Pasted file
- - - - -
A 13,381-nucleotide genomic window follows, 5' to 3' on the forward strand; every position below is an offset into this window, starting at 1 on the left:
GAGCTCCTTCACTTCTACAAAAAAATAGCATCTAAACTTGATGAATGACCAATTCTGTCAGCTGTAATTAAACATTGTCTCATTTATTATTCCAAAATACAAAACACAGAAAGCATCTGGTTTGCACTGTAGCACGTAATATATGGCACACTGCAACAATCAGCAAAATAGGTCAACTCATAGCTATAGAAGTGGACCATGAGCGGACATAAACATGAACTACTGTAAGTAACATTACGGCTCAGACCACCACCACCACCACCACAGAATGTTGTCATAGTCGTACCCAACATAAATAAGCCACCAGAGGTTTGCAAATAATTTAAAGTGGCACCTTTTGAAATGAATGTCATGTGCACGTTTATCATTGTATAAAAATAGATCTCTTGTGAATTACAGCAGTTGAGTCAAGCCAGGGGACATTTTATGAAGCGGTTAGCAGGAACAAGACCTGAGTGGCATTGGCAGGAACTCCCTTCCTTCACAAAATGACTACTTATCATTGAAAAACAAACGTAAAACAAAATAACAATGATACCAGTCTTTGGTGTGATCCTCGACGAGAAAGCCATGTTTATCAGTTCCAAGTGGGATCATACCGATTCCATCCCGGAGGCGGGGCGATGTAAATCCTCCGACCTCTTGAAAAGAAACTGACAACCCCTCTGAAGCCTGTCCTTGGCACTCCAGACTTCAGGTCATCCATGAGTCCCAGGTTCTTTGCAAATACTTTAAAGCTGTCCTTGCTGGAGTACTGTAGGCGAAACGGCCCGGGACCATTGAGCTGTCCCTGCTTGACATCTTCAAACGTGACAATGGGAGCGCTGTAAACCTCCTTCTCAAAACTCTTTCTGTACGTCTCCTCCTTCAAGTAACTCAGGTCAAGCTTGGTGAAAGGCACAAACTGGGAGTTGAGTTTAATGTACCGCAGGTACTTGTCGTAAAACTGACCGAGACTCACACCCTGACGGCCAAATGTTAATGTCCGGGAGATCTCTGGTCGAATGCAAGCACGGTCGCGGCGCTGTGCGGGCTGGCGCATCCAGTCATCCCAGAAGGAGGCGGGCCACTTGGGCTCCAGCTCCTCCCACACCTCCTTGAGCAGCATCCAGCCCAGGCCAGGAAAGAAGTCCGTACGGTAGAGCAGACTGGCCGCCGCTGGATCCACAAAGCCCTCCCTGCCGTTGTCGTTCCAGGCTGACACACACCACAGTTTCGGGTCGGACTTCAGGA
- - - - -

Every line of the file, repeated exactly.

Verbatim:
A 13,381-nucleotide genomic window follows, 5' to 3' on the forward strand; every position below is an offset into this window, starting at 1 on the left:
GAGCTCCTTCACTTCTACAAAAAAATAGCATCTAAACTTGATGAATGACCAATTCTGTCAGCTGTAATTAAACATTGTCTCATTTATTATTCCAAAATACAAAACACAGAAAGCATCTGGTTTGCACTGTAGCACGTAATATATGGCACACTGCAACAATCAGCAAAATAGGTCAACTCATAGCTATAGAAGTGGACCATGAGCGGACATAAACATGAACTACTGTAAGTAACATTACGGCTCAGACCACCACCACCACCACCACAGAATGTTGTCATAGTCGTACCCAACATAAATAAGCCACCAGAGGTTTGCAAATAATTTAAAGTGGCACCTTTTGAAATGAATGTCATGTGCACGTTTATCATTGTATAAAAATAGATCTCTTGTGAATTACAGCAGTTGAGTCAAGCCAGGGGACATTTTATGAAGCGGTTAGCAGGAACAAGACCTGAGTGGCATTGGCAGGAACTCCCTTCCTTCACAAAATGACTACTTATCATTGAAAAACAAACGTAAAACAAAATAACAATGATACCAGTCTTTGGTGTGATCCTCGACGAGAAAGCCATGTTTATCAGTTCCAAGTGGGATCATACCGATTCCATCCCGGAGGCGGGGCGATGTAAATCCTCCGACCTCTTGAAAAGAAACTGACAACCCCTCTGAAGCCTGTCCTTGGCACTCCAGACTTCAGGTCATCCATGAGTCCCAGGTTCTTTGCAAATACTTTAAAGCTGTCCTTGCTGGAGTACTGTAGGCGAAACGGCCCGGGACCATTGAGCTGTCCCTGCTTGACATCTTCAAACGTGACAATGGGAGCGCTGTAAACCTCCTTCTCAAAACTCTTTCTGTACGTCTCCTCCTTCAAGTAACTCAGGTCAAGCTTGGTGAAAGGCACAAACTGGGAGTTGAGTTTAATGTACCGCAGGTACTTGTCGTAAAACTGACCGAGACTCACACCCTGACGGCCAAATGTTAATGTCCGGGAGATCTCTGGTCGAATGCAAGCACGGTCGCGGCGCTGTGCGGGCTGGCGCATCCAGTCATCCCAGAAGGAGGCGGGCCACTTGGGCTCCAGCTCCTCCCACACCTCCTTGAGCAGCATCCAGCCCAGGCCAGGAAAGAAGTCCGTACGGTAGAGCAGACTGGCCGCCGCTGGATCCACAAAGCCCTCCCTGCCGTTGTCGTTCCAGGCTGACACACACCACAGTTTCGGGTCGGACTTCAGGA